English settlement in this region began in the early 18th century. Land was being surveyed and patented in the south-western portion of the Middletown Valley beginning in the 1720s. The first land tract to be patented within the present boundaries of Burkittsville was "Dawson's Purchase," dated May 14, 1741. The Harley/Arnold Farm, located on the western border of the village at the base of South Mountain, stands on the "Dawson's Purchase" tract.
Burkittsville was first founded by two property owners: Major Joshua Harley and Henry Burkitt. The western half was first founded as "Harley's Post Office" in 1824. After Harley's passing in 1828, Burkitt renamed it Burkittsville. Over the next thirty years it grew as a community with stores, shops, blacksmiths, a schoolhouse, and a tannery.
On September 13, 1862, Confederate cavalry under command of Colonel Thomas Munford (under General J.E.B. Stuart) occupied Burkittsville. On Sunday, September 14, the forces of the Union and Confederate armies engaged in the Battle of Crampton's Gap, a bloody prelude to the Battle of Antietam. The Reformed and Lutheran churches and adjacent schoolhouse were used as hospitals for the more than 300 wounded of both sides. These buildings still stand today.
Routinely characterized as the trigger to Antietam, victory at Crampton's Gap embodied Union Gen. George B. McClellan's strategic reaction to his acquiring the legendary “Lost Order” at Frederick which disclosed Confederate Gen. Robert E. Lee's campaign movements. It was McClellan's intention to “cut the enemy in two and beat him in detail”.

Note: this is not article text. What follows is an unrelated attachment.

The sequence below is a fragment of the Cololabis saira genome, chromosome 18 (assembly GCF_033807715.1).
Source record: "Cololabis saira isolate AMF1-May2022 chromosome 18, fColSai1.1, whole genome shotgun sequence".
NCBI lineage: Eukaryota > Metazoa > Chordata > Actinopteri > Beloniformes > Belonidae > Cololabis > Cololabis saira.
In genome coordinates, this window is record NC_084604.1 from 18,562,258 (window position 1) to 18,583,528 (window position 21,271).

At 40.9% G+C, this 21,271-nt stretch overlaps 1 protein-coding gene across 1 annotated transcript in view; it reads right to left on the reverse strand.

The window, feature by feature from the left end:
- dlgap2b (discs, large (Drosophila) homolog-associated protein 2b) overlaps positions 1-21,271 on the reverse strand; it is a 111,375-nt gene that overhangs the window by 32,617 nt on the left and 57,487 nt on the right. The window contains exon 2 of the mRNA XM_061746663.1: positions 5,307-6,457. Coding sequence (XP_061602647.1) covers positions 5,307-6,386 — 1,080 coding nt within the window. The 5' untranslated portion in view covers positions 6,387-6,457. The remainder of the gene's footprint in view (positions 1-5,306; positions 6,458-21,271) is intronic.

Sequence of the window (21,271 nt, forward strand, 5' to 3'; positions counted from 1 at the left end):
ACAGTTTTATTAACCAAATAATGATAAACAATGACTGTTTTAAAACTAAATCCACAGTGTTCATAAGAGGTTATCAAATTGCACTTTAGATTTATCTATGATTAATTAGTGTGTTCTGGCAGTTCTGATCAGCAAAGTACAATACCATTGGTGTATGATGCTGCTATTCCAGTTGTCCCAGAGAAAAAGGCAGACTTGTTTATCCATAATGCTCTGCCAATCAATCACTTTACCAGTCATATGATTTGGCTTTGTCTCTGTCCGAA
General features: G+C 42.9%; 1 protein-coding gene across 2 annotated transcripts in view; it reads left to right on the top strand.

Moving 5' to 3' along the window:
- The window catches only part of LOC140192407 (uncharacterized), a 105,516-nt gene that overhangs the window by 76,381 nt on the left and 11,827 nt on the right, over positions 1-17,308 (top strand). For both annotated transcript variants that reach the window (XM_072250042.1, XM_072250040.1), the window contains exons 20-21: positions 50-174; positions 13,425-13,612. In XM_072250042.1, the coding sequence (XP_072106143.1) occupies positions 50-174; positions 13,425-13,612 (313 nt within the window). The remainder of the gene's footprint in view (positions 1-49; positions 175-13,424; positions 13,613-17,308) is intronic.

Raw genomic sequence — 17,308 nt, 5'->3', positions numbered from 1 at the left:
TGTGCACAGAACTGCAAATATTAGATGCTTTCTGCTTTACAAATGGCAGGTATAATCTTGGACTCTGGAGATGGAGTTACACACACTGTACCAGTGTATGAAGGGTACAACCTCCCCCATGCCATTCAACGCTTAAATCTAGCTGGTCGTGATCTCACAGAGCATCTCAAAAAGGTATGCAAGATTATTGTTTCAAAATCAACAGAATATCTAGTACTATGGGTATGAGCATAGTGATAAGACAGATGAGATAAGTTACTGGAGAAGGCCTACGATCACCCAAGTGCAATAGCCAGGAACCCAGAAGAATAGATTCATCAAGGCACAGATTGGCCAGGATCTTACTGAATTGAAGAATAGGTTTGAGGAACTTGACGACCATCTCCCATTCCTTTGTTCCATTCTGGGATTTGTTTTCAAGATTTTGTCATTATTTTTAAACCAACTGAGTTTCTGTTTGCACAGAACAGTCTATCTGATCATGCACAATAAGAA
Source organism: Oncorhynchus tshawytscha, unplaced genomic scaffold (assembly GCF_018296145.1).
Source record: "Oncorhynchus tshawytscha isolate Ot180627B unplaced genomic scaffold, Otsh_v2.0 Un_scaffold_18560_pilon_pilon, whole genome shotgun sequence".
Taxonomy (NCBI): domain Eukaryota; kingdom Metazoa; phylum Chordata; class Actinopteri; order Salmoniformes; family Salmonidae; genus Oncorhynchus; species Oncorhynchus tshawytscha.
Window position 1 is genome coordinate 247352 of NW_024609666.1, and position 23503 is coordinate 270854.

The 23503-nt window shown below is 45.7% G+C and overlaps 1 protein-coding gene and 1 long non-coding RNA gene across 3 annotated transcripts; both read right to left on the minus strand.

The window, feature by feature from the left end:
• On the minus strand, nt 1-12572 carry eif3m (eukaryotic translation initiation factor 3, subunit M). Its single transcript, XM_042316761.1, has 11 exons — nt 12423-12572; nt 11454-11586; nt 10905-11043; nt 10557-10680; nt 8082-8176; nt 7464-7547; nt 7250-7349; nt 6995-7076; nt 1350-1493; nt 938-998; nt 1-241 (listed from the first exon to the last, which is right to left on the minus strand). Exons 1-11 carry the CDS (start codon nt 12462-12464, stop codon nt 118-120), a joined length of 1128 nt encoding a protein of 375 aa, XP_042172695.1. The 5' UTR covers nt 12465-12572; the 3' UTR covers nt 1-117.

After seizing Crampton's Gap Gen. William B. Franklin failed to relieve the besieged Union garrison at Harpers Ferry, and more importantly to prevent Confederate generals James Longstreet and “Stonewall” Jackson from reuniting at Sharpsburg. There Lee hastily stood his ground in the mammoth battle of Antietam, the war's bloodiest day. President Abraham Lincoln then used the marginal Union victory at Antietam as a springboard to his Emancipation Proclamation which changed war aims. Without the fall of Crampton's Gap there would have been no Antietam.
Nearly all of Burkittsville is a historic district, listed on the National Register of Historic Places on November 20, 1975. The 300 acres district includes about 70 contributing structures. The Burkittsville Historic District is itself part of the larger Crampton's Gap Historic District, which comprises the southern portion of the lands involved in the Battle of South Mountain, extending from the western side of Crampton's Gap, over South Mountain and about a mile to the east of Burkittsville.
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Data last updated: Jan 21, 2021 10:39:pm.